Weirdos at the Cinematheque

Author: 
Erika Assabayeva

It was my first time coming to Cinematheque movie theatre, and upon arrival I immediately wondered why I had yet to discover it. Cozy, warm cinema in the best traditions of Woody Allen’s Purple Rose of Cairo. After watching a movie here you’d want to come again and again. People coming to Cinematheque certainly differ from the regular Cineplex public. You can tell that these are real movie buffs! 

Getting comfortable in my large chair, I got ready to see what this Canadian drama had to offer to me. After all, it got nominated for the Best Motion Picture Canadian Screen Award.

Director Bruce McDonald takes a viewer on a nostalgic Nova Scotia road-trip, featuring 70s pop music soundtracks and teenagers, struggling to find their own way into adulthood.

Telling a story of a teenage boy named Kit, the picture explores his complicated relationship with the father, whom Kit’s doesn’t find as cool as the rest of his peers for the reason he doesn’t himself know yet, he decides to run away to live with his emotionally unstable mother. Accompanied by his girlfriend Alice, who already suspects her boyfriend's queerness, and by his imaginary spirit animal, Andy Warhol, who occasionally asks him questions, Kit tries to escape. 

McDonald alludes to Kit's sexuality subtle details that add a zest to the picture. For example, in the beginning of the movie, a poster of Elton John is hanging in Kit’s room, later on Kit says that he wants to play the piano like him. The frequent appearance of Andy Warhol (or his spiritual likeness, rather) and Kit’s admiration of him also suggests his homosexuality. 

Warhol's appearance also provides guidence througout the story.  Though an insignificant character at the fist look, he helps Kit embrace his quirkiness, which enables him to discover that everyone around him has their own peculiarities, which simply make the people around beautiful in their own way.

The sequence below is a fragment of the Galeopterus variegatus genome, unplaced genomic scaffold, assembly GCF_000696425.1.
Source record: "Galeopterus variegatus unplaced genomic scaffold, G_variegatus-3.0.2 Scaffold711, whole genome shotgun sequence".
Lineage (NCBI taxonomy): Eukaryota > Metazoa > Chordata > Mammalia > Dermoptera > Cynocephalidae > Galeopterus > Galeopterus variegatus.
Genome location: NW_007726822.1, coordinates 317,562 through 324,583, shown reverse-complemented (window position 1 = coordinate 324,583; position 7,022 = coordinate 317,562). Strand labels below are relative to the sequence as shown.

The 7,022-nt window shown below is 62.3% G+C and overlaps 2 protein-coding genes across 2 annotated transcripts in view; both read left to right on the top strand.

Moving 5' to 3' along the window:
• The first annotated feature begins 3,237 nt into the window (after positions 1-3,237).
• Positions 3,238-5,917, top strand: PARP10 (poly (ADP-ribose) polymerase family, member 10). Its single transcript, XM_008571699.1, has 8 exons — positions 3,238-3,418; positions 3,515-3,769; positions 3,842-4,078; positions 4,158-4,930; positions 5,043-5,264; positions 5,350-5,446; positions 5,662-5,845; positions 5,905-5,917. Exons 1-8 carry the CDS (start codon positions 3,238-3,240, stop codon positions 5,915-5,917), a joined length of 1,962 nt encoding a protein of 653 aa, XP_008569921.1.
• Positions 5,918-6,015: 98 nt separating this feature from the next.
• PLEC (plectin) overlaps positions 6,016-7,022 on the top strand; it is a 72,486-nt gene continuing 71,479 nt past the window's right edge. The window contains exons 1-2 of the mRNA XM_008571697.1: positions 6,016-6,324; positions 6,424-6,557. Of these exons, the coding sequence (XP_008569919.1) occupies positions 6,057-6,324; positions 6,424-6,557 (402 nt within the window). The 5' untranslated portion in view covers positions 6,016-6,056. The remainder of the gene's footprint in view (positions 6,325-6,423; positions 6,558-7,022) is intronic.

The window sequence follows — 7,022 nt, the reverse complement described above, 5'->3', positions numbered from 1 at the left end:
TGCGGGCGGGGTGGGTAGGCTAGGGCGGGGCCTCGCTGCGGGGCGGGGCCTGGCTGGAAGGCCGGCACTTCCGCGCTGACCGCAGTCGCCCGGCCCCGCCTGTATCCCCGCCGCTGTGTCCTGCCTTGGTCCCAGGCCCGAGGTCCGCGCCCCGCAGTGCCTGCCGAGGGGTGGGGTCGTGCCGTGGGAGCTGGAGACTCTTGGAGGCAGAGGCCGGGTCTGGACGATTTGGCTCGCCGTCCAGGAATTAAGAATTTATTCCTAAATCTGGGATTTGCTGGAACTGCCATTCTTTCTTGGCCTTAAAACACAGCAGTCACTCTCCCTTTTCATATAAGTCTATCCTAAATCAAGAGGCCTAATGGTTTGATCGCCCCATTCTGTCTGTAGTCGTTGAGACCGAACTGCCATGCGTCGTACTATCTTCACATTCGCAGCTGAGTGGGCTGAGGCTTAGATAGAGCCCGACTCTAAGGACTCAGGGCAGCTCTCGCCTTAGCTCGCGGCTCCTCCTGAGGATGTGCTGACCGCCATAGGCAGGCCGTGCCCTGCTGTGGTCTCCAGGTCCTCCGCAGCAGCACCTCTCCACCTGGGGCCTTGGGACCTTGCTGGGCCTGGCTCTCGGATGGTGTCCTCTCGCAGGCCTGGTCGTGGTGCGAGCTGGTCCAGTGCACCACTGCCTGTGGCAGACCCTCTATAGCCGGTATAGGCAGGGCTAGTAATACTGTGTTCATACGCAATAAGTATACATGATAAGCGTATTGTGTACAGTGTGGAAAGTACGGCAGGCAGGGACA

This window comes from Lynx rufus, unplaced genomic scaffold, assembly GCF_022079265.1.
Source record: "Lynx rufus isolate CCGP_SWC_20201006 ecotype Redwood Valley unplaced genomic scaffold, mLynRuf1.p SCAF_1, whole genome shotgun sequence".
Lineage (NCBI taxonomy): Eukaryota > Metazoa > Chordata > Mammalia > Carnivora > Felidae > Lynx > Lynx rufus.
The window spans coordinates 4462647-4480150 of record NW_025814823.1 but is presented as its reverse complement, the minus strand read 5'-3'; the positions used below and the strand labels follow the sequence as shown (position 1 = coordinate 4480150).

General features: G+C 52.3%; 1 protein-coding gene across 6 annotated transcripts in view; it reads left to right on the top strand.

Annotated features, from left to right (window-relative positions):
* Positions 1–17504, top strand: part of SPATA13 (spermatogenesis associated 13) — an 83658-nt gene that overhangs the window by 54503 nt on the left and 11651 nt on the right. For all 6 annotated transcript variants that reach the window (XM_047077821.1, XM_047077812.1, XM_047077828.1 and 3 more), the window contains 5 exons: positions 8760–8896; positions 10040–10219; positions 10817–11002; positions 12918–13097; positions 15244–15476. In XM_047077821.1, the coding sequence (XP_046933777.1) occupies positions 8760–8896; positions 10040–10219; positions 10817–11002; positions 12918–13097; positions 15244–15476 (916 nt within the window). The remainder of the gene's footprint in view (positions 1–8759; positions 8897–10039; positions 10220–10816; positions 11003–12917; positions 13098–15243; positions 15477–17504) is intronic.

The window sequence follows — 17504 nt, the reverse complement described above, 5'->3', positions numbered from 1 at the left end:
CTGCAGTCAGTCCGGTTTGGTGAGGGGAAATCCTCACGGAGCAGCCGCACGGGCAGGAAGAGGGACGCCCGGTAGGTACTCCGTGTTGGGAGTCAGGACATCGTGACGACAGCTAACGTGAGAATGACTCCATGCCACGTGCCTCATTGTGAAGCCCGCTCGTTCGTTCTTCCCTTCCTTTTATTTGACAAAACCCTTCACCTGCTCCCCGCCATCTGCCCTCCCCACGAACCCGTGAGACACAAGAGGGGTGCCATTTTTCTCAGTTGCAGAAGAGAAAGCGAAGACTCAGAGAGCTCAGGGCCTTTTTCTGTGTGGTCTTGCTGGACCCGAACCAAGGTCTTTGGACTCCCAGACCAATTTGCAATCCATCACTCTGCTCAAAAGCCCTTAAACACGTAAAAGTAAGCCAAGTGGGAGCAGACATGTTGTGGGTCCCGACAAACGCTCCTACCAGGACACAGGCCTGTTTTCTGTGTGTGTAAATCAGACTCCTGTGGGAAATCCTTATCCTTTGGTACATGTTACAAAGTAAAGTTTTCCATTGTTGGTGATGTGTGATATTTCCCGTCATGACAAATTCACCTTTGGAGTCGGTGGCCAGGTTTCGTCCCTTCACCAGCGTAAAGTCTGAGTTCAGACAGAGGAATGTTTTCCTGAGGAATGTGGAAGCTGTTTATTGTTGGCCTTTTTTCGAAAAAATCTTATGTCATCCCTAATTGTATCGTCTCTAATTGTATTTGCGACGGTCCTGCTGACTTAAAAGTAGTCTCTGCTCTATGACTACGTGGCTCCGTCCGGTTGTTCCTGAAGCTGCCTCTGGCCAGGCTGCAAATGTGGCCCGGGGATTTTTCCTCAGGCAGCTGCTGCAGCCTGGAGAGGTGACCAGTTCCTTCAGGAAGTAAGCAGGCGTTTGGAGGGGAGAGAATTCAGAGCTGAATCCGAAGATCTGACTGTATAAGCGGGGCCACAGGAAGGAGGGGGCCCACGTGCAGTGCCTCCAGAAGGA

What makes the picture enjoyable is not only a familiar story, but the new way it is presented and performed. Everyone who was once fifteen knows how strange and unfriendly the world around you can be. Dylan Authors (Kit) and Julia Sarah Stone (Alice) give great performances, portraying internal complexities, thoughts and actions of the characters, and how they react to the challenging environment around them, also, the prevalence of close-up shots lets the viewers spot every little detail of acting, allowing them to sympathize with the characters’ hardships.  

Seeing the world through her motion and photo camera lens, Alice invites the viewers to the world of a teenage girl who is in love, and who is desperately trying to reject the realities of her relationship with Kit. She craves a happily-ever-after, even though her clear vision of what is going on won’t let her do it. Discovering what Kit actually feels and what can happen if he stayed with his mother, Alice guides, and even after getting rejected and labeled as «best friend», doesn’t abandon Kit. 

Drawing attention to Molly Parker (the mother) in particular, it is essential to mention how complicated her character is, and how brilliantly she performed: crying, laughing, dancing - her acting became a key element in the emotional appeal to the audience. Charming, but certainly out of this world, fragile, the mother, being Kit’s only hope, shatters. 

Allan Hawco, who’s playing Kit’s father is a very appealing character. Not knowing about his son being gay, he insults Kit’s french teacher with a homophobic slur, who also happens to be gay. It serves as a catalyst for Kit to start his trip towards understanding who he really is.

It might be odd to take a look at Kit’s character the last, but even being the main character, he is so confused about not only his relationship with the father and Alice, but most importantly about himself: who he is, what does he feel and what should he do, it simply doesn’t leave a chance for the viewer to look deeply into the character. However, pretty soon we, the audience, come to understand the road trip is not just a trip, but an escape, by the end of which Kit will embrace his true self.

  • Posted on: 26 June 2017
  • By: Arts and Entert...
  • Author: Erika Assabayeva